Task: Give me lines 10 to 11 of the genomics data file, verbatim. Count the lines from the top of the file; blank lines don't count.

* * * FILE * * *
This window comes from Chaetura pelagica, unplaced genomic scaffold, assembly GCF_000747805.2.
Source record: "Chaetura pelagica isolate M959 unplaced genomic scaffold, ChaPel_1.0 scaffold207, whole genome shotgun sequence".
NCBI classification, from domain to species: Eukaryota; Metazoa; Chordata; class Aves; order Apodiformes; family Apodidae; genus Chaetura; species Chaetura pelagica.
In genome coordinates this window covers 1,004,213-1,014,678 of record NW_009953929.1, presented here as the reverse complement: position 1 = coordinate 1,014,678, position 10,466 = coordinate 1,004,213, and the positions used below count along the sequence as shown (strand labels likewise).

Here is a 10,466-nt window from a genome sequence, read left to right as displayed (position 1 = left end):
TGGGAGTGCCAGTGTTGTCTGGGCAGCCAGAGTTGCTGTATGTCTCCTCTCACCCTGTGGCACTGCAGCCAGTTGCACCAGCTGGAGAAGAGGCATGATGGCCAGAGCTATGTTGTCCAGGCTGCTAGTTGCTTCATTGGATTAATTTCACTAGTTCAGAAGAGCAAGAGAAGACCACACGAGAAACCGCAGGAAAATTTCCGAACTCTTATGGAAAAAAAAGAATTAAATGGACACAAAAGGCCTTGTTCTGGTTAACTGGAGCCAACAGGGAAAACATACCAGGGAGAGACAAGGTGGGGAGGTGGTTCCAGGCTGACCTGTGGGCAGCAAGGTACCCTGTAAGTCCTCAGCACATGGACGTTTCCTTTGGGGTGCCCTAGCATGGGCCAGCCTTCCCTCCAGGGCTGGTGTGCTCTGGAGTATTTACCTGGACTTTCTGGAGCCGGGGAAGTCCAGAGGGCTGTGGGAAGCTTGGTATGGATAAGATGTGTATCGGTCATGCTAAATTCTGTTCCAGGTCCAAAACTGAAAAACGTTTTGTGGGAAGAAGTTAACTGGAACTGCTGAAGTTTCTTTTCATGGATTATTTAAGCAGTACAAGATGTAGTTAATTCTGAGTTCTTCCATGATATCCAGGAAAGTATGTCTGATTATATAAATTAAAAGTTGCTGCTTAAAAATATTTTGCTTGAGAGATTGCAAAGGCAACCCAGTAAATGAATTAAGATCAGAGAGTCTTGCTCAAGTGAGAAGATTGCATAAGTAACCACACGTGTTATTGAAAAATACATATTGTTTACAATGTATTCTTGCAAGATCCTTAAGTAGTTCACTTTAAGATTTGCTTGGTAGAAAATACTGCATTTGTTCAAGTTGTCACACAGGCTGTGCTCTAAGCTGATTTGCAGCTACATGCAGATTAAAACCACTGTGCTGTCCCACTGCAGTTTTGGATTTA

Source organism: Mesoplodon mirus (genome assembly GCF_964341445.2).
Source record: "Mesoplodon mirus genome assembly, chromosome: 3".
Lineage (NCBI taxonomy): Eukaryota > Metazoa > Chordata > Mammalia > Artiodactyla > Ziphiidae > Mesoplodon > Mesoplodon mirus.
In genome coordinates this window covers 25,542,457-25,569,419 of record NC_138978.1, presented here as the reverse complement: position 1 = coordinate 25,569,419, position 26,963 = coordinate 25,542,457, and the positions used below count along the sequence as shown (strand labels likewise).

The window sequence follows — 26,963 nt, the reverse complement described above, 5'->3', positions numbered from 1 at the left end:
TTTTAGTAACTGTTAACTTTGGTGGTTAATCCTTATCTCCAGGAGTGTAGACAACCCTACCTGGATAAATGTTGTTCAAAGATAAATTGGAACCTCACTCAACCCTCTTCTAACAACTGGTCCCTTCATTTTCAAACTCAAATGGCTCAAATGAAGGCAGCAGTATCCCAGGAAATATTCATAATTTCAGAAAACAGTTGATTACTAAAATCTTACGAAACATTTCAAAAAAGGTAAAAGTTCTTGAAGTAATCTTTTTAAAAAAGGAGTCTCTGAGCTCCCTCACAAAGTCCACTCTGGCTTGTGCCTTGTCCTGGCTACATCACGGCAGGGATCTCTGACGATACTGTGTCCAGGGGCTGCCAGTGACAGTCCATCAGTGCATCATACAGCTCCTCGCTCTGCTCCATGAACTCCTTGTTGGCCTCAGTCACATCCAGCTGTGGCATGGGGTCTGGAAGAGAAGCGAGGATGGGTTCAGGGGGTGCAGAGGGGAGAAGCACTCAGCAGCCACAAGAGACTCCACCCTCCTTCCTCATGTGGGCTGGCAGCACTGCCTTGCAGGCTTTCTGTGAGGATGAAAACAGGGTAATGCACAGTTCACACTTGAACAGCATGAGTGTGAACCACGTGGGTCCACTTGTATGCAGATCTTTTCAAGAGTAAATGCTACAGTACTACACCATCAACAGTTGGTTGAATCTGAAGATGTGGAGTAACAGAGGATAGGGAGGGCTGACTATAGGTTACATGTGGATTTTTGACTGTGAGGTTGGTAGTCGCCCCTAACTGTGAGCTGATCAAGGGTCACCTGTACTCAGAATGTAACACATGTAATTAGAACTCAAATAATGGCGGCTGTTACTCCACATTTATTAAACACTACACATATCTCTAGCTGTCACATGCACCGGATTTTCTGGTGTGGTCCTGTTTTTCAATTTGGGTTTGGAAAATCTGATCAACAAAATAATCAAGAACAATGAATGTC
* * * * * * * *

In genome coordinates this window covers 25,542,457-25,569,419 of record NC_138978.1, presented here as the reverse complement: position 1 = coordinate 25,569,419, position 26,963 = coordinate 25,542,457, and the positions used below count along the sequence as shown (strand labels likewise).

The window sequence follows — 26,963 nt, the reverse complement described above, 5'->3', positions numbered from 1 at the left end: